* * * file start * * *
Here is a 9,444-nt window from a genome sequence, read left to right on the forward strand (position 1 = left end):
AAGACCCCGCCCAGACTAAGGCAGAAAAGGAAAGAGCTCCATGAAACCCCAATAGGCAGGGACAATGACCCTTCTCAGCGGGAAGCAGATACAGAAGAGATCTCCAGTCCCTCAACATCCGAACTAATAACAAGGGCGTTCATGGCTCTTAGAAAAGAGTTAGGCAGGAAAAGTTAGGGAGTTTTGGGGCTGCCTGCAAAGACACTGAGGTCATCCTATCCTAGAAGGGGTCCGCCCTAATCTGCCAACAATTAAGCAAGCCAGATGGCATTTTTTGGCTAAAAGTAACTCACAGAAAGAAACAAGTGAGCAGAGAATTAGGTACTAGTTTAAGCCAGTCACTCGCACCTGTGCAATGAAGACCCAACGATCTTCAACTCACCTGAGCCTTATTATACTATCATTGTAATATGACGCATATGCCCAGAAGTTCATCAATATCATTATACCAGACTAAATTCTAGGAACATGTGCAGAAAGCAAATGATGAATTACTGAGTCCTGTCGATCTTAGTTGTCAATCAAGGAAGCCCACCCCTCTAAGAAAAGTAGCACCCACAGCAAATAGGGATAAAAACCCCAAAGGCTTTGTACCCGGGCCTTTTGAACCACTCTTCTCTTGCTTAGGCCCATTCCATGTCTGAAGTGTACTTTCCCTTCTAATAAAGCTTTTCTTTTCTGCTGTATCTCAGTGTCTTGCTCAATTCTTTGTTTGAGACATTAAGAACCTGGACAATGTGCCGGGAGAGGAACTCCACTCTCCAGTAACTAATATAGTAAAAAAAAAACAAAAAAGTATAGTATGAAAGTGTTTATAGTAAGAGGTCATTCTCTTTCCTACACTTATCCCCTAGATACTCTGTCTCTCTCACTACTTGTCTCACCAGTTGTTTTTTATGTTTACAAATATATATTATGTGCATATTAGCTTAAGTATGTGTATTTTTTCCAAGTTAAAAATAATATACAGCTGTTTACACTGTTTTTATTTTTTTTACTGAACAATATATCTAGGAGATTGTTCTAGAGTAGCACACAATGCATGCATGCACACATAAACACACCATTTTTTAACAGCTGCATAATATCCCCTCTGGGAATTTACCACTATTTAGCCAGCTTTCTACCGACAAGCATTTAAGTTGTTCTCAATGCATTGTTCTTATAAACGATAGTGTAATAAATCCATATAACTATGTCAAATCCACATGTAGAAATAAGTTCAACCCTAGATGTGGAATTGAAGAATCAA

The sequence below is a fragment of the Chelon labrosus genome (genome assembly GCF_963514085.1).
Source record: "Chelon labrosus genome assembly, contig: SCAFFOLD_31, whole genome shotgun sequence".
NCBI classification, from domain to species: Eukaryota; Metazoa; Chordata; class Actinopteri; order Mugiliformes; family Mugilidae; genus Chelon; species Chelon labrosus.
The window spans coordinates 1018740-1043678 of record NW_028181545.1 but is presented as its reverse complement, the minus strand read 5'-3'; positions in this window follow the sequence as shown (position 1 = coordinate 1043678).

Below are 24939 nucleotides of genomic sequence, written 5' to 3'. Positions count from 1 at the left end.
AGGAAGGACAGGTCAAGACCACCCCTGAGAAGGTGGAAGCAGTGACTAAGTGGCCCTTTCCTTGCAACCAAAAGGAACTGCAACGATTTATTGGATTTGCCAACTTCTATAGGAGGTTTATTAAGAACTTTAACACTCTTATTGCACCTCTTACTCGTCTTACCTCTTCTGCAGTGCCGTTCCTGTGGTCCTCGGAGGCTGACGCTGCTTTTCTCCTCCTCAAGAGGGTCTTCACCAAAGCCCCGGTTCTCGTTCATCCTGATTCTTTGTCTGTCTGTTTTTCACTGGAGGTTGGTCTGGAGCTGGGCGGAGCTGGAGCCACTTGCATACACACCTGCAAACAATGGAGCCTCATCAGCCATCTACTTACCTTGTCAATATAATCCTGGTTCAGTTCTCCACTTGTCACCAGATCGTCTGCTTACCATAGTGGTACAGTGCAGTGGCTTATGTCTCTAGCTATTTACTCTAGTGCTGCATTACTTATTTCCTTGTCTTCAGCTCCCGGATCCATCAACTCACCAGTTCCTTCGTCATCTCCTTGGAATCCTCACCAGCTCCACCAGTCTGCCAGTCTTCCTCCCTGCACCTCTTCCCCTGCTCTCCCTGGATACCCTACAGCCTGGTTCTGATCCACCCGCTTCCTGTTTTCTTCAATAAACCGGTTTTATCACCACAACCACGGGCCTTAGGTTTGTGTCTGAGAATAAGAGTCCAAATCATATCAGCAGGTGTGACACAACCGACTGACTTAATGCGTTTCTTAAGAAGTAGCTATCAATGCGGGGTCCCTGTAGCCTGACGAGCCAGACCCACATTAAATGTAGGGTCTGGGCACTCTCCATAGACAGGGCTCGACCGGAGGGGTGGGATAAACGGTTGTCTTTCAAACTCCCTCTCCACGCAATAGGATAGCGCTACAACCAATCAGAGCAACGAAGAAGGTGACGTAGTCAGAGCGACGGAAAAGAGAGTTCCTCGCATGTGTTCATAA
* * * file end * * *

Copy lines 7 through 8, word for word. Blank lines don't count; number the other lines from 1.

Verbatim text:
Below are 24939 nucleotides of genomic sequence, written 5' to 3'. Positions count from 1 at the left end.
AGGAAGGACAGGTCAAGACCACCCCTGAGAAGGTGGAAGCAGTGACTAAGTGGCCCTTTCCTTGCAACCAAAAGGAACTGCAACGATTTATTGGATTTGCCAACTTCTATAGGAGGTTTATTAAGAACTTTAACACTCTTATTGCACCTCTTACTCGTCTTACCTCTTCTGCAGTGCCGTTCCTGTGGTCCTCGGAGGCTGACGCTGCTTTTCTCCTCCTCAAGAGGGTCTTCACCAAAGCCCCGGTTCTCGTTCATCCTGATTCTTTGTCTGTCTGTTTTTCACTGGAGGTTGGTCTGGAGCTGGGCGGAGCTGGAGCCACTTGCATACACACCTGCAAACAATGGAGCCTCATCAGCCATCTACTTACCTTGTCAATATAATCCTGGTTCAGTTCTCCACTTGTCACCAGATCGTCTGCTTACCATAGTGGTACAGTGCAGTGGCTTATGTCTCTAGCTATTTACTCTAGTGCTGCATTACTTATTTCCTTGTCTTCAGCTCCCGGATCCATCAACTCACCAGTTCCTTCGTCATCTCCTTGGAATCCTCACCAGCTCCACCAGTCTGCCAGTCTTCCTCCCTGCACCTCTTCCCCTGCTCTCCCTGGATACCCTACAGCCTGGTTCTGATCCACCCGCTTCCTGTTTTCTTCAATAAACCGGTTTTATCACCACAACCACGGGCCTTAGGTTTGTGTCTGAGAATAAGAGTCCAAATCATATCAGCAGGTGTGACACAACCGACTGACTTAATGCGTTTCTTAAGAAGTAGCTATCAATGCGGGGTCCCTGTAGCCTGACGAGCCAGACCCACATTAAATGTAGGGTCTGGGCACTCTCCATAGACAGGGCTCGACCGGAGGGGTGGGATAAACGGTTGTCTTTCAAACTCCCTCTCCACGCAATAGGATAGCGCTACAACCAATCAGAGCAACGAAGAAGGTGACGTAGTCAGAGCGACGGAAAAGAGAGTTCCTCGCATGTGTTCATAA